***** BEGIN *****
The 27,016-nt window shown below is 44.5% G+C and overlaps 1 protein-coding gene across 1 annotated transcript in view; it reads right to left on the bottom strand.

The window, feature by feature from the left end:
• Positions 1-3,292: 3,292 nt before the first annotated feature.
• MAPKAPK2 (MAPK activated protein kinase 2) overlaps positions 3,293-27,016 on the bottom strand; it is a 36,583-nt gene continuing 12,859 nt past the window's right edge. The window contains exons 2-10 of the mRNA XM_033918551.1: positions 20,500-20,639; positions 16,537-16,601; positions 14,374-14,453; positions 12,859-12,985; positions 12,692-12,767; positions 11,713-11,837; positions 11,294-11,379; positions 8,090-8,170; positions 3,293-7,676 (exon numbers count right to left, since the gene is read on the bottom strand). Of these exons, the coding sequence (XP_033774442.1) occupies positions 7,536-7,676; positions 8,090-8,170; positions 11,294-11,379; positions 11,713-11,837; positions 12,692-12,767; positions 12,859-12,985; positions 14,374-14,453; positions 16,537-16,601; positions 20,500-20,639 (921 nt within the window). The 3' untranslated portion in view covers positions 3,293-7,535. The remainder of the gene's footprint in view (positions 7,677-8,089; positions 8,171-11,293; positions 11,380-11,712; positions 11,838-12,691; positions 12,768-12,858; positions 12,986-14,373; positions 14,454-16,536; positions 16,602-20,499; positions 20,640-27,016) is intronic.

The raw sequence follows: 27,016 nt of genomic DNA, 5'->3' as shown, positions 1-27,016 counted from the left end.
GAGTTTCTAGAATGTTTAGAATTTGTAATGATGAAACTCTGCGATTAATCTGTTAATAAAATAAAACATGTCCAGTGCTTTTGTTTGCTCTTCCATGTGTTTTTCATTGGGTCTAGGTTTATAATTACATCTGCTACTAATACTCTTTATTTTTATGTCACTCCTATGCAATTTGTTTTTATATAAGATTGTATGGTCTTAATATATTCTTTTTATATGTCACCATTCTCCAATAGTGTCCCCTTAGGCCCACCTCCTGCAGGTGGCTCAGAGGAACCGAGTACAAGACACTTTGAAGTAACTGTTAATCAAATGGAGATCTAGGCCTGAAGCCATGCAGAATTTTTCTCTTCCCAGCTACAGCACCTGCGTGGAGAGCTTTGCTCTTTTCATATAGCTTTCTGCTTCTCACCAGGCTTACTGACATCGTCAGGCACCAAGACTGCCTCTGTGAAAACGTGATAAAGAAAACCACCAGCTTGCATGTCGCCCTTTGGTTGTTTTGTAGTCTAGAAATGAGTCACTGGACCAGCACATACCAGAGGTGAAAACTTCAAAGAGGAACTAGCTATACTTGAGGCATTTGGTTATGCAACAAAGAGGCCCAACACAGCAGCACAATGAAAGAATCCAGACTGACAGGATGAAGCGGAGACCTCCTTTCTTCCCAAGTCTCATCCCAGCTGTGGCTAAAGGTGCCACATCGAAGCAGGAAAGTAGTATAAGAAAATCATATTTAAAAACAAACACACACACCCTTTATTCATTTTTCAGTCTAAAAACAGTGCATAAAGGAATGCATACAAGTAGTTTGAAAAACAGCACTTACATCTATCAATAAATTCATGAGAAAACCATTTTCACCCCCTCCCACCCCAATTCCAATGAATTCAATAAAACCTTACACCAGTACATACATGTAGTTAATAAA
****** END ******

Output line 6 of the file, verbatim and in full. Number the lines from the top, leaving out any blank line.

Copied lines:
GAGTTTCTAGAATGTTTAGAATTTGTAATGATGAAACTCTGCGATTAATCTGTTAATAAAATAAAACATGTCCAGTGCTTTTGTTTGCTCTTCCATGTGTTTTTCATTGGGTCTAGGTTTATAATTACATCTGCTACTAATACTCTTTATTTTTATGTCACTCCTATGCAATTTGTTTTTATATAAGATTGTATGGTCTTAATATATTCTTTTTATATGTCACCATTCTCCAATAGTGTCCCCTTAGGCCCACCTCCTGCAGGTGGCTCAGAGGAACCGAGTACAAGACACTTTGAAGTAACTGTTAATCAAATGGAGATCTAGGCCTGAAGCCATGCAGAATTTTTCTCTTCCCAGCTACAGCACCTGCGTGGAGAGCTTTGCTCTTTTCATATAGCTTTCTGCTTCTCACCAGGCTTACTGACATCGTCAGGCACCAAGACTGCCTCTGTGAAAACGTGATAAAGAAAACCACCAGCTTGCATGTCGCCCTTTGGTTGTTTTGTAGTCTAGAAATGAGTCACTGGACCAGCACATACCAGAGGTGAAAACTTCAAAGAGGAACTAGCTATACTTGAGGCATTTGGTTATGCAACAAAGAGGCCCAACACAGCAGCACAATGAAAGAATCCAGACTGACAGGATGAAGCGGAGACCTCCTTTCTTCCCAAGTCTCATCCCAGCTGTGGCTAAAGGTGCCACATCGAAGCAGGAAAGTAGTATAAGAAAATCATATTTAAAAACAAACACACACACCCTTTATTCATTTTTCAGTCTAAAAACAGTGCATAAAGGAATGCATACAAGTAGTTTGAAAAACAGCACTTACATCTATCAATAAATTCATGAGAAAACCATTTTCACCCCCTCCCACCCCAATTCCAATGAATTCAATAAAACCTTACACCAGTACATACATGTAGTTAATAAA